General Information

Are you ready to explore materials science in the laboratory?  The faculty at Clemson University believe that undergraduates can and do make important contributions to the field of materials science through their research.  We also know that working in a research laboratory can be a transformative experience and help current undergraduates decide if attending graduate school is the right option for them.

This program (Interfaces and Surfaces) accepts around ten students every summer to both fabricate and study new materials and material systems.  During our ten week program, participants will conduct research, practice a range of professional skills, reflect on how to achieve their career goals and experience working on diverse teams.  We are extremely proud of our faculty mentors.  These faculty mentors were selected since each one has a track record of successfully guiding undergraduate research and helping students in their lab achieve their professional goals.  These mentors are from a range of Clemson University departments including Materials Science & Engineering, Bioengineering, Environmental Engineering and Earth Sciences, Chemical and Biomolecular Engineering and Chemistry.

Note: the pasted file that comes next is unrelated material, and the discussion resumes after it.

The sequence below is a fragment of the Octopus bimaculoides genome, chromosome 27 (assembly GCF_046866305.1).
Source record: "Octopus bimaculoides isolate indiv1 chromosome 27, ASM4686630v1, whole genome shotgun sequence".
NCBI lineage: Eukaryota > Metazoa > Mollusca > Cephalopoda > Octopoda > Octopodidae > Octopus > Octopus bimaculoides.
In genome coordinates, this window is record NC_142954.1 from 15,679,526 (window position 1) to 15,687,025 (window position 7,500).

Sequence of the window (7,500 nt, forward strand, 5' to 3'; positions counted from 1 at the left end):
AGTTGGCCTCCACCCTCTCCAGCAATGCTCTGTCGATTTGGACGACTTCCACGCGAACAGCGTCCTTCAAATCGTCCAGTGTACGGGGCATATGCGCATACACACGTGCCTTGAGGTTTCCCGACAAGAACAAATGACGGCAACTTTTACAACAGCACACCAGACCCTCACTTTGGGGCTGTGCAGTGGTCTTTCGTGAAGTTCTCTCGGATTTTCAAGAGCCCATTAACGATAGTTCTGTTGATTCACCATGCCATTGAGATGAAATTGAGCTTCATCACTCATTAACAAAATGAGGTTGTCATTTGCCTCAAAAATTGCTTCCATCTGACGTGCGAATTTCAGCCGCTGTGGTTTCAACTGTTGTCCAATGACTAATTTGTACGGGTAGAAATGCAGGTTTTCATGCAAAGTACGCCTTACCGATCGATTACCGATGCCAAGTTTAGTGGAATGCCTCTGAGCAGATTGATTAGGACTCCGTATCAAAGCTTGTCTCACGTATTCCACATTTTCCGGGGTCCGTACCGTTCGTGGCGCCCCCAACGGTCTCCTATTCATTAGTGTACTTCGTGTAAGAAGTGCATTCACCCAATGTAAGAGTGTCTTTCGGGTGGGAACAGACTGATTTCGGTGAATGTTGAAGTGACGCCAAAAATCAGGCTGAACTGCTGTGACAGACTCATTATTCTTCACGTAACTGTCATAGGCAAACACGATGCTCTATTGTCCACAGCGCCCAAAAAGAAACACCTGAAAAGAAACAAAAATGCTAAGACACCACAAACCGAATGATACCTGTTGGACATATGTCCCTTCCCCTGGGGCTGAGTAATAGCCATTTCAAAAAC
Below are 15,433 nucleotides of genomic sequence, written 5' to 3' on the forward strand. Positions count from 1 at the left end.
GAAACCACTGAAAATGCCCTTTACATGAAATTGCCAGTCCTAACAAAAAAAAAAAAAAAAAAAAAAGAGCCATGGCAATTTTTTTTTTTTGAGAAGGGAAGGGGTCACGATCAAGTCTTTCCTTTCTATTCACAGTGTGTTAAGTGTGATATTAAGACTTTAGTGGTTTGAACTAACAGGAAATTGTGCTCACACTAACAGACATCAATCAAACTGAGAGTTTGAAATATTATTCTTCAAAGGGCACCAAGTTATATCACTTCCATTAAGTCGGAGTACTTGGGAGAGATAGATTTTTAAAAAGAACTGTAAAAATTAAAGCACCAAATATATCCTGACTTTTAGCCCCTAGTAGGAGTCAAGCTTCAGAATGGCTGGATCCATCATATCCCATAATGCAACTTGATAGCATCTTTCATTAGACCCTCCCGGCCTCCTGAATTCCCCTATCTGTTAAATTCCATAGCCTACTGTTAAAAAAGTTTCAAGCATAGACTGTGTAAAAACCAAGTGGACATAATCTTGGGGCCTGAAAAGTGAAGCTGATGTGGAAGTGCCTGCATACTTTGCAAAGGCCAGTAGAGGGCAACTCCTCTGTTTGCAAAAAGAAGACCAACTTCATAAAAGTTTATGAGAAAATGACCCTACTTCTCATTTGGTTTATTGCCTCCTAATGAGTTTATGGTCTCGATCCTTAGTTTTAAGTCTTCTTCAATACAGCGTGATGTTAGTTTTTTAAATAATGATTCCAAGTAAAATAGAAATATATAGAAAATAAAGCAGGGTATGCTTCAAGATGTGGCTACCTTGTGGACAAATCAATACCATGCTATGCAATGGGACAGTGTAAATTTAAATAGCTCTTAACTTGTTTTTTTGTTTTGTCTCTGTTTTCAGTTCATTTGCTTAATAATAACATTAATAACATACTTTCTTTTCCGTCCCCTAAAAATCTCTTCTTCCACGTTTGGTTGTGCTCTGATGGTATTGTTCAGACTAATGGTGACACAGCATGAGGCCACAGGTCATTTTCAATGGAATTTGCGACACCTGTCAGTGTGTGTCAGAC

If you have any questions about the program, please contact the program director- Dr. Marian (Molly) Kennedy (mskenne @

General layout of each year’s REU program is laid out below.  Click on the toggle boxes to see activities.

Week 0 (Prior to arrival)

Accepted applicants complete necessary paperwork with the program director (Dr. Marian Kennedy) and manager (Ms. Heather Cox).  Paperwork will include:

  • Housing liability release form
  • Photography release form
  • Phone book entry form
  • Travel arrangements
  • Emergency contact form

We will also invite you to join us on Facebook to meet your peers!

Week 1 (activities in addition to laboratory research)

Seminars and Workshops:

  • Keeping laboratory notebooks
  • Giving research talks- Guide to Setting up your first presentation
  • Radiation Safety Training (REU Students with Projects Involving Radiation)
  • Ethics of handling data
  • Best practices for reading research papers


  • Responsible conduct of research online training